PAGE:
I am not a prophet, nor a priest, nor a king. Those are Jesus’ job titles. He is the one through whom God has spoken his ultimate revelation (Hebrews 1:1-2). He is the one whose sacrifice gives us access to God (Ephesians 2:18). He is the one who rules over the church, enthroned at the right hand of God (Ephesians 1:20-23).

But, as a pastor, I do share one title with Jesus. “Pastor” is just the Latin word for “shepherd.” Jesus, our Prophet, Priest, and King, does care for us as a shepherd cares for his sheep. He feeds us on his word, supports us in our struggles, and leads and directs us in obedience to him. As I serve as an elder and overseer of a local congregation, I also am called to feed, tend, and lead the flock of God in obedience to Christ, the Chief Shepherd (1 Peter 5:1-4). In doing this I advance not my own kingdom, but his, as long as I preach not my own word, but the word of God’s grace, which alone is able to build up the church (Acts 20:32).

That’s what it means to be a pastor.

 

Image Credit: Furniture of the Tabernacle, By illustrators of the 1890 Holman Bible [Public domain], via Wikimedia Commons

 

Not a Prophet, Priest, or King

There’s a lot of confusion out there about what it means to be a pastor. Pile up two thousand years of church history and add our distinctively American love for religious experimentation, and you will wind up with a vast array of different models, theories, and paradigms for pastoral ministry.

Because I’ve only been a pastor for a couple of months, I’m really just in the beginning stages of learning how to go about pastoral ministry. So my first two posts as a pastor aren’t an attempt to tell other pastors how to do their jobs. Instead, I want to explain what this role of pastor is – and is not. This is something all Christians should care about, because while not every Christian is called to pastor a church, we are all called to participate in the life of the church under the guidance of gifted and qualified pastors. The Bible teaches that ministers of the word are given by Christ to equip and enable the growth and activity of his entire body (Ephesians 4:11-12). This is a crucial role; how a pastor serves the church and how each believer responds to pastoral ministry has a massive impact on the health of the body. So it is vitally important that every believer understand what the Bible says about pastoral ministry.

Preparing for full-time ministry has given me lots of opportunity to reflect on the biblical teaching about the calling and function of a pastor. I’ve written previously about my philosophy of ministry and some important principles of pastoral ministry, in which I’ve tried to do justice to the biblical teaching about what a pastor is. This week and next, I want to talk a little about what a pastor is not.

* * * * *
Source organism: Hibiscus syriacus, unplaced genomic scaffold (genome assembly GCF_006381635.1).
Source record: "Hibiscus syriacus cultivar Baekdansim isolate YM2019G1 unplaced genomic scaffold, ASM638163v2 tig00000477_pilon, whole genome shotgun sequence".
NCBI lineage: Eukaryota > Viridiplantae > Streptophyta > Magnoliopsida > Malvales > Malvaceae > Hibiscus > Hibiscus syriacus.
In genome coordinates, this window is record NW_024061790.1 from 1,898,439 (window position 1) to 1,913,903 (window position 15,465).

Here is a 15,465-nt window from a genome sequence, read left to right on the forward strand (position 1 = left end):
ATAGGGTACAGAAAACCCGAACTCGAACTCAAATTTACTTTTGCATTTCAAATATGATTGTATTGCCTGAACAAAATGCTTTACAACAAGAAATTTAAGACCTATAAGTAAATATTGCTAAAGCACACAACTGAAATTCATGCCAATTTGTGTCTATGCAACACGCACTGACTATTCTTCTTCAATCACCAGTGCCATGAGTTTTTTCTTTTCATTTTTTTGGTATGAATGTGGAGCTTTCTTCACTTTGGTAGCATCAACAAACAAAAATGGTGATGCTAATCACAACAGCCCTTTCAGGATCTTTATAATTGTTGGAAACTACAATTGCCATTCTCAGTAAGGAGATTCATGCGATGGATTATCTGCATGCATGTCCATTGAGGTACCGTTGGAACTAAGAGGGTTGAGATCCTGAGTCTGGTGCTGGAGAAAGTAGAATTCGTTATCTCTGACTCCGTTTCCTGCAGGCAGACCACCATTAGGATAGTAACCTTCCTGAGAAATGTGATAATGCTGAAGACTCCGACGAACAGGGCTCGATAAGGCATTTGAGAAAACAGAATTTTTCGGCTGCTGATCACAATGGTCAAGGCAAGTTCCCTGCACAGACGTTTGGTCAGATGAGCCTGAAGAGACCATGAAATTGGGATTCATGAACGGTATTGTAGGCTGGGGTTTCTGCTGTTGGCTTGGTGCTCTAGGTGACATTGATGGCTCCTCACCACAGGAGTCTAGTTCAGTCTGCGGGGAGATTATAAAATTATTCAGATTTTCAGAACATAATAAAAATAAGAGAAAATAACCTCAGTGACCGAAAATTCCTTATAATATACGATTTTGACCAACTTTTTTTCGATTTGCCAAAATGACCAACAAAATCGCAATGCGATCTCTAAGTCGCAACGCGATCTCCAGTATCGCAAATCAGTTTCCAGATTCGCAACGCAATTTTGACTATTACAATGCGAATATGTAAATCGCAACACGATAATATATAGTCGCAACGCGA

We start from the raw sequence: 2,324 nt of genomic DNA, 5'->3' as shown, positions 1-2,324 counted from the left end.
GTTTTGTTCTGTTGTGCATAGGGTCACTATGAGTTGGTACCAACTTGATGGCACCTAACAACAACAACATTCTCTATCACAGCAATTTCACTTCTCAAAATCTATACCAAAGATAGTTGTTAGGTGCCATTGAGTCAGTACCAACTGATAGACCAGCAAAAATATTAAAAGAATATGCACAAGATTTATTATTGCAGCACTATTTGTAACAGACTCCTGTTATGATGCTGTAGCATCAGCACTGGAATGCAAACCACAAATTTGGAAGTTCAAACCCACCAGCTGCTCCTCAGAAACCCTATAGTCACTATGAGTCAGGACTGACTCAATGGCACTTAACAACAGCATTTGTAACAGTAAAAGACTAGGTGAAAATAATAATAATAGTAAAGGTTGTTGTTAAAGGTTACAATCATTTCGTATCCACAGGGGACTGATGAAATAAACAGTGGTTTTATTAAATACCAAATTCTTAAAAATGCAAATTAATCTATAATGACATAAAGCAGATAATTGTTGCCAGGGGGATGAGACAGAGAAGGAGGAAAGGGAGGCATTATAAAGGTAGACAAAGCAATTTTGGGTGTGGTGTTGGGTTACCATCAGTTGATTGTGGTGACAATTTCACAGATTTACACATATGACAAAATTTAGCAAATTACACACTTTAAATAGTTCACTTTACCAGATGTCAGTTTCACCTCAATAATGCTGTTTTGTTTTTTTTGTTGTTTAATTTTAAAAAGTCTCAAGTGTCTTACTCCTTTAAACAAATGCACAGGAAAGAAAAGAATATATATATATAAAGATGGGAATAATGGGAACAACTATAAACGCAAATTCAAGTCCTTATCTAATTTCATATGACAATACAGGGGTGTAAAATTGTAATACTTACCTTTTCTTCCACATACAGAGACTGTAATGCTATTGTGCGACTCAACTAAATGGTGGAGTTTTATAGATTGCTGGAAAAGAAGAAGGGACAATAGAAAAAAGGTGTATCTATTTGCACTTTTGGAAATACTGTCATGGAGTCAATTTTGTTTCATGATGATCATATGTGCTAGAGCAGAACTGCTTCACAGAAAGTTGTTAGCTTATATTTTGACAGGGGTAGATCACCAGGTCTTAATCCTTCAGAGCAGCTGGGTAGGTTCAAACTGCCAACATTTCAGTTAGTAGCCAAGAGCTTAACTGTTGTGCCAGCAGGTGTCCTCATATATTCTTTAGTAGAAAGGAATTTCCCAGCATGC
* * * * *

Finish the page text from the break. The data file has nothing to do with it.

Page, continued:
Grommé,_Kuningas_Daavid_ja_profeetta_NathanOne recently popular way of explaining the various facets of pastoral ministry has been through the Old Testament offices of Prophet, Priest, and King. Since the reformation, these three offices have been held to foreshadow and depict the saving work of Christ, who perfectly reveals God, intercedes with God on the basis of his finished sacrifice, and rules over God’s kingdom. Recently, however, these offices have also been held to reflect the pastor’s three-fold call to speak God’s word, care for his people, and lead his church. Different pastors will, of course, feel more or less gifted or inclined to each of these aspects, so that a particular pastor who ascribes to this model might describe himself as primarily a prophet, with a good dose of king and a smaller gifting as priest.

This paradigm has its merits. Pastors certainly are called to teach, care for, and lead God’s people. But while I greatly respect a number of pastors who use this terminology, I have serious reservations about applying it to myself or any other pastor, because at the end of the day I find it profoundly misleading. I want my people to understand that I am not a Prophet, Priest, or King. This week, I’ll explore the first of those titles.

A pastor is not a prophet. There are various kinds of prophetic ministry in the Old and New Testaments, but all have the common element of being given a message directly from God. The foundational revelation of Scripture is a prophetic and apostolic witness to the church (Ephesians 2:20). And while the group of apostolic witnesses to the resurrection is now closed (1 Corinthians 15:8), and with it the canon of Scripture, I believe there is a place for ongoing direct prophetic revelation in the church as God continues to speak to his people through the Holy Spirit (1 Thessalonians 5:20). Nevertheless, it is important to note that the pastoral leaders of the church are not required to be gifted as prophets, but as teachers (1 Timothy 3:2; Titus 1:9; Eph 4:11). That is, leadership within the church does not belong with those who claim to have a direct word from the Lord, but with those who faithfully pass on the word already delivered to the saints. In this way prophetic messages can be tested by their conformity to the apostolic gospel (1 John 4:1-6).

I would love to have God speak to me more clearly and directly than I have yet experienced, and in obedience to the Bible I do pray for an increase of my gifts (1 Corinthians 14:1). But I am not a prophet, nor do I need to be to be a pastor. My authority as a pastor does not come from a special, direct revelation, but from faithful teaching and application of the Scriptures, which are what enable me to equip the people of God for every good work (Ephesians 4:12; 2 Timothy 3:16-17). This is why I practice expository preaching – it helps ensure that I am feeding God’s flock with real spiritual food. If I tell my people “thus says the Lord,” I expect them not just to believe it because I say so, but to examine the Scriptures to see if my teaching is true to what God has already said (Acts 17:11).

Check back next week for an exploration of the difference between pastoral ministry and the biblical offices of Priest and King.

 

Image Credit: By William Grommé (1836–1900) [Public domain], via Wikimedia Commons